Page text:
What thoughts go through your mind during warm-up?
How do you feel when you find out you are playing against the top seed in a tournament?
A top opponent may have a physical advantage but not necessarily a mental advantage.
A player with a mental advantage can beat a player who has a solid physical and technical game.
How can this be? The answer lies in your thoughts.
Your thoughts leading up to a match profoundly impact how you will play. This is especially true when you are playing a higher-ranked opponent.
You can choose between two types of thoughts when facing top-tier opponents: defeatist thoughts or mentally tough thoughts.
Defeatist thoughts include:
- “I’m going to get crushed.”
- “I hope I can win at least a couple of games.”
- “This match is going to be embarrassing.”
- “I have no chance.”
When you focus on an opponent’s accolades and accomplishments, your mind feasts on defeatist thoughts. Defeatist thoughts cause you to see your opponent as unbeatable.
Mentally tough thoughts include:
- “Focus on my strengths.”
- “Everyone is beatable. Stay strong.”
- “Go for every point.”
- “Never back down.”
When you have mentally tough thoughts, you don’t deny the accomplishments of your opponents; you are ignoring their accolades. That is, you are focused on your game.
Mentally tough thoughts are actionable thoughts. Actionable thoughts guide you to focus on how to play each point.
You may not be able to control your thoughts, but you can choose to focus on thoughts that boost performance.
Thought management is a trainable mental skill that gives you a mental edge no matter who you are playing.
For example, Danish teenager Holger Rune faced off against odds-on favorite Novak Djokovic in the 2022 ATP Paris Masters finals. Djokovic is a six-time Paris champion and one of the best players to have ever stepped on the court.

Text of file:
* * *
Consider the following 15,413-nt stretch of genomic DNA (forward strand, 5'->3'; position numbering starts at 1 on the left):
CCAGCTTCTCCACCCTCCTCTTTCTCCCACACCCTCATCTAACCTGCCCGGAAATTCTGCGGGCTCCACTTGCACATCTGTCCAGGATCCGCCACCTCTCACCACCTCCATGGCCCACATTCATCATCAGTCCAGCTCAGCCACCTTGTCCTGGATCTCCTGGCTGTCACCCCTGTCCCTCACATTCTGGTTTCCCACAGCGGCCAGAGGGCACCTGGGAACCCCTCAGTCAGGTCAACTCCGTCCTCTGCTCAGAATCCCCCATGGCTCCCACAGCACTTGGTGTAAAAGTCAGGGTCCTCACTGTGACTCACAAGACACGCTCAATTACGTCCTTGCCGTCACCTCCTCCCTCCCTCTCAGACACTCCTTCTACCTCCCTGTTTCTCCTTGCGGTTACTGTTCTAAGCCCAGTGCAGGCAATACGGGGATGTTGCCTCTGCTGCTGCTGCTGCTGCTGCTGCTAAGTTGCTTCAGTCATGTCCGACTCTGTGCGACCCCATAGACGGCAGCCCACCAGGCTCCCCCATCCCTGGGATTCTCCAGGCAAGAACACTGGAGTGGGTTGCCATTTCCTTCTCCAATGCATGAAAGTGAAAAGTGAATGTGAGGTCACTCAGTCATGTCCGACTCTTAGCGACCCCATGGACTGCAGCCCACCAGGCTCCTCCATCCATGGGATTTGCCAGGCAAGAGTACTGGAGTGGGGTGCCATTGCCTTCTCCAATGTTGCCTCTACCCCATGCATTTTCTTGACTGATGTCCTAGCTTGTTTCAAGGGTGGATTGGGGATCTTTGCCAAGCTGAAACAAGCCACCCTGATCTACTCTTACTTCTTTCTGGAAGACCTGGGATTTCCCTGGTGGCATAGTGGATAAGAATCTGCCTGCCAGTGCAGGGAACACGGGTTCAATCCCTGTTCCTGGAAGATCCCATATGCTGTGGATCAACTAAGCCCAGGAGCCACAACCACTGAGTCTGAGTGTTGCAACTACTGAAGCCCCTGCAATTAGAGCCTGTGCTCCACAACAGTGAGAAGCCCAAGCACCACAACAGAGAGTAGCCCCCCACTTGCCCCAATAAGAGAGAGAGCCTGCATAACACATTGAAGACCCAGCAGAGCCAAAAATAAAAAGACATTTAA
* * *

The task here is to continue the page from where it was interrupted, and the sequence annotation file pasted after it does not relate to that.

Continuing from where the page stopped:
When unseeded Rune stepped on the court, he recognized he was playing a tennis great but chose to focus on his match strategy.
Rune faced adversity throughout the match. Rune lost the first set 3-6. Rune trailed in the final set 3-1. In the 12th game, Rune served for the win in a game that lasted more than 17 minutes.
Despite the adversity, Rune stayed mentally tough and fought back from a set down to beat Djokovic 3-6, 6-3, 7-5, and win his first Masters’ title.
After the victory, you could hear in Rune’s comments that he recognized he was playing an elite player, but he believed in his ability to pull off the win.
RUNE: “I feel exhausted. It was an incredible tournament. I have so much respect for what (Djokovic) has done. I’m so proud of myself; it hasn’t sunk in yet. The last game was one of the most stressful of my tennis life.”
Playing your best tennis starts with choosing a mindset that helps you succeed or learn…
Start by recognize three points:
1. You are playing against a rankless opponent.
2. You are not playing against a player’s athletic resume.
3. You know that anything can happen when you are mentally tough.
Embrace the challenge to play up to a high level.
Related Tennis Psychology Articles
- When You Need a Time off to Refocus
- Growt Manage Emotions in Matches
- How to Assess Your Game After Losing Matches
- Download our a FREE Tennis Psychology Report
My program is ideal for athletes who want great composure or any coach or parent who wants to teach athletes to harness the power of maximum composure.
Here’s a peek at some of what you’ll learn in The Composed Athlete:
- How to model your ideal composed athlete
- How to identify the specific mental breakdowns that impede your composure
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- Break through fears and ineffective beliefs that keep you stuck in a comfort zone
- How to become a success-driven instead of a fear-driven athlete
- How to get beyond self-intimidate and awaken the champion within
- Specific mental strategies for letting go of errors and frustration about mistakes
- A pregame routine to get yourself into a composed mindset from the get-go.